50 percent of Americans support ​bombing Oz-a-bah to kill Osama bin Dorothy

December 20, 2015

In News

30% of Republicans want to bomb Agrabah, the fictional city in Disney’s ‘Aladdin’

Sorry, kid.
Nearly one in every three Republican primary voters who responded to a recent poll said they wanted to bomb Agrabah, the fictional city in Disney’s 1992 film Aladdin. Democrats polled were slightly less in favor of destroying the made-up place.The company that commissioned the poll, Public Policy Polling, announced the Agrabah result in a tweet on Friday: “30% of Republican primary voters nationally say they support bombing Agrabah. Agrabah is the country from “Aladdin.”

The fictional location became a trending topic on Twitter shortly thereafter.

Jim Williams, a PPP spokesperson, told Mashable that the company got the idea to include the question after watching the recent GOP debate, which focused almost exclusively on the Middle East and the threat posed by radical Islam.

“We got the idea to see how far that might extend — if people would reflexively support bombing something that sounded vaguely Middle Eastern,” said Williams. He noted there was a lot of “overlap with the Trump crowd” in the 30% that said yes to question 38.

Poll Question


The polling firm, which polls mainly for Democratic clients, added on Twitter that it had asked the Agrabah question to Democratic primary voters as well — they were only slightly less in favor of carpet bombing the hometown of Aladdin, Abu, Carpet, Iago, Princess Jasmine and, of course, Genie.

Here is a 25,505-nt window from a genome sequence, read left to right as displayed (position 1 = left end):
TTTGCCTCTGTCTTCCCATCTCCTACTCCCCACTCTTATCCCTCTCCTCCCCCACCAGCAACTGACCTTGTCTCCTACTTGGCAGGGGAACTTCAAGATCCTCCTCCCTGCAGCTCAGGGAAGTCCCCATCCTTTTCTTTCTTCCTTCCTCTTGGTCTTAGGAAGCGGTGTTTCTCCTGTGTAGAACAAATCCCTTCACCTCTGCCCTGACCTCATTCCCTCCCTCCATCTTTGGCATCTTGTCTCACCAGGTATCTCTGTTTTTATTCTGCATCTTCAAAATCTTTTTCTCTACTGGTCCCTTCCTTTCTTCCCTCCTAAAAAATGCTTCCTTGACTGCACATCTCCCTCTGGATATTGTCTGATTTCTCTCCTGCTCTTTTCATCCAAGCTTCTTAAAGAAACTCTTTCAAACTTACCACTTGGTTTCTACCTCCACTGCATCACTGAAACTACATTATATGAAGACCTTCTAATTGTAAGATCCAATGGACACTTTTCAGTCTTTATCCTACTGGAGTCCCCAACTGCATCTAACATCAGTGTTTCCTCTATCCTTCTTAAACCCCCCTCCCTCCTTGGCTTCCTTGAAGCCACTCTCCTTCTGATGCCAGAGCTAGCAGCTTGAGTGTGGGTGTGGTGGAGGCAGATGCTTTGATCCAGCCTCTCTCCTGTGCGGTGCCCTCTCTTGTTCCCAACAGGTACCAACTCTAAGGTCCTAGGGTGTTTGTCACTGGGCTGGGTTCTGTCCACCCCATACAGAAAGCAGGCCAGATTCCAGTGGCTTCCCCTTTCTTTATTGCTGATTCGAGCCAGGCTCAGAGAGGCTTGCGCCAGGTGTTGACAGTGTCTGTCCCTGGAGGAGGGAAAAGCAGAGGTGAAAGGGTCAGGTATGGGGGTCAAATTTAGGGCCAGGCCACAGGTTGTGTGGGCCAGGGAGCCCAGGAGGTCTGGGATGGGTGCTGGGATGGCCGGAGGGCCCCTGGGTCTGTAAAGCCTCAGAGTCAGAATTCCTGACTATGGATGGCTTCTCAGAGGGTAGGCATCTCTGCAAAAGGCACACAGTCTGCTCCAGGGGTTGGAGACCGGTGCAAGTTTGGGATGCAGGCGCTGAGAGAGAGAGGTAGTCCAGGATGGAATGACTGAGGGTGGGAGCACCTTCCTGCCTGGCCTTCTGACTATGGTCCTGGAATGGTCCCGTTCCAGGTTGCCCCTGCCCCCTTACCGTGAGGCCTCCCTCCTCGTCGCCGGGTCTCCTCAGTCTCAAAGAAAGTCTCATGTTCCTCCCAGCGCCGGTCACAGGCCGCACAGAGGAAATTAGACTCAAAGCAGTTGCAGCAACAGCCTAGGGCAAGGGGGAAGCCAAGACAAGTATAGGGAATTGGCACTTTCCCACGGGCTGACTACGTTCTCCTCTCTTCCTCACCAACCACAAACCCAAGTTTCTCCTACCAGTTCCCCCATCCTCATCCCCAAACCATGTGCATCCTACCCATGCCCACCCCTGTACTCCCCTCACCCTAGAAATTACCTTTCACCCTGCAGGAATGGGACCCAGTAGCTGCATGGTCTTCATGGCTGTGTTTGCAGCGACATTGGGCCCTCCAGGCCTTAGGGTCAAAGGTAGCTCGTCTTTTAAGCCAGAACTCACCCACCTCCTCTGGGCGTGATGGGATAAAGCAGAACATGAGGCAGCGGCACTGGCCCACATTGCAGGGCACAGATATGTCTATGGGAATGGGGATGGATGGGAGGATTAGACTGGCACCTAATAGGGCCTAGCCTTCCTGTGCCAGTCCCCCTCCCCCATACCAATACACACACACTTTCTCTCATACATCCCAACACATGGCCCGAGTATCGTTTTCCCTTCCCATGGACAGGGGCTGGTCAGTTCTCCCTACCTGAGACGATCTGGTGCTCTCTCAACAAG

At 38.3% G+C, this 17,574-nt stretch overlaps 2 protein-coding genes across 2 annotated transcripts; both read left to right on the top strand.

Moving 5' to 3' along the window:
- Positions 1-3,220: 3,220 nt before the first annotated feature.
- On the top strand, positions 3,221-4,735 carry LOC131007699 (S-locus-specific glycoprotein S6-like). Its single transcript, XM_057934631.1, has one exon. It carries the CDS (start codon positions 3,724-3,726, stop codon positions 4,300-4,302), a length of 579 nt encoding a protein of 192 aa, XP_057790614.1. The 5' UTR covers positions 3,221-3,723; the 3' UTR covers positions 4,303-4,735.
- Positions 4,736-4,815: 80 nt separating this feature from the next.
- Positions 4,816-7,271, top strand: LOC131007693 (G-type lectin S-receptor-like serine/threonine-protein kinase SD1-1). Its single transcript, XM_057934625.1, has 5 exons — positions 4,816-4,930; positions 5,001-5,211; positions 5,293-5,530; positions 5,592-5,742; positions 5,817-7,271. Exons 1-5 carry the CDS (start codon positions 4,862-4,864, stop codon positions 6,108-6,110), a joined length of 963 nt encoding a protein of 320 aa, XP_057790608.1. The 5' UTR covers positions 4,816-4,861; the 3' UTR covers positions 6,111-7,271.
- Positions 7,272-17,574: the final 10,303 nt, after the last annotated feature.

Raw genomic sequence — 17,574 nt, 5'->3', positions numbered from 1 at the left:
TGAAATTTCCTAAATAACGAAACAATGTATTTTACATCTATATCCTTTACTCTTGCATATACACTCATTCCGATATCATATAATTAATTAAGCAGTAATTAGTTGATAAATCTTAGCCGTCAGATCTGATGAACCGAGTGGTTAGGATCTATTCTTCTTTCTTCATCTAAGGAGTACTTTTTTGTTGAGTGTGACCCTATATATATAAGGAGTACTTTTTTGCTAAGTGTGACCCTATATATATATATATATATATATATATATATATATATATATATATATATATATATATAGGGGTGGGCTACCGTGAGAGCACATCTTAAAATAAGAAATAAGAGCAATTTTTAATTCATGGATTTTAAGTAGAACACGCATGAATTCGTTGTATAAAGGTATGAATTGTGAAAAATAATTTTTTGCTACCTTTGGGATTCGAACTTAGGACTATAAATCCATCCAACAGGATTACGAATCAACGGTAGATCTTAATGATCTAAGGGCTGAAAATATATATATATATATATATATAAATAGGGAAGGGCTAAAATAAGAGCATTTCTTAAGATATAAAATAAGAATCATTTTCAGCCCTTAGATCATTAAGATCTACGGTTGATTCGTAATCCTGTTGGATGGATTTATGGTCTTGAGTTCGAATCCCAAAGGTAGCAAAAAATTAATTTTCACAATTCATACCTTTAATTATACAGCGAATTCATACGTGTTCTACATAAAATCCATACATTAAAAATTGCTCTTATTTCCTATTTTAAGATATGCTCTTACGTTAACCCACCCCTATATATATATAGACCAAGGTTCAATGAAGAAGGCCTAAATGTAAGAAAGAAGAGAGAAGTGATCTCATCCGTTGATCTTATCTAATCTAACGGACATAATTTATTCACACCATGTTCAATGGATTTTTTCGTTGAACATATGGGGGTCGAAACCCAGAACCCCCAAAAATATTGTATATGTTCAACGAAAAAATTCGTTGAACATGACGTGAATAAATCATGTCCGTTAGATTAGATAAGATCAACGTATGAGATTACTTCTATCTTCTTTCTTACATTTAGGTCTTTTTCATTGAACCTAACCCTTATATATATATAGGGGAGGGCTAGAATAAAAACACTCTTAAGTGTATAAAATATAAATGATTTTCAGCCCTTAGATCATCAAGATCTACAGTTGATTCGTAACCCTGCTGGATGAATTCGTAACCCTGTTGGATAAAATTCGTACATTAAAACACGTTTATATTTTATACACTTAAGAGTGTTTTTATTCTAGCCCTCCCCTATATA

Thirty-six percent of Democrats polled opposed bombing the fictional region and 19% supported it, versus 30% of Republicans, who supported it, with 13% opposed.

The poll, which surveyed 532 Republican primary voters from Dec. 16 to 17, also asked if Islam should be illegal in the United States (26% said yes), if they supported the policy of Japanese Internment during World War II (28% yes) and if authorities should shut down mosques (also 28% yes).

Click here to see the full results.

Including a joke question might seem odd to those who don’t follow national polling, but it’s something PPP has done at least once before.

In 2012, when the Simpson-Bowles deficit reduction plan was in the news, pollsters asked voters if they supported a fictional “Panetta-Burns” debt-reduction plan. Nearly one in four said they did.

And in 1993, an editor for Spy magazine posed as a radio host and asked members of Congress if they wanted to “stop what’s going on in Freedonia” — a fictional country made famous by the 1933 Marx Brothers film “Duck Soup.”

Their answers ranged from, “I just think we need to take action to assist the people” to, “Yeah, it’s a different situation than the Middle East.”

One congressman, Representative Jay Inslee, who is now the Governor of Washington, was slightly more honest, saying, “I have to be honest with you, I’m not familiar with that proposal.”

“But,” he added, “it’s coming to the point now that a blind eye to it for the next 10 years is not the answer.”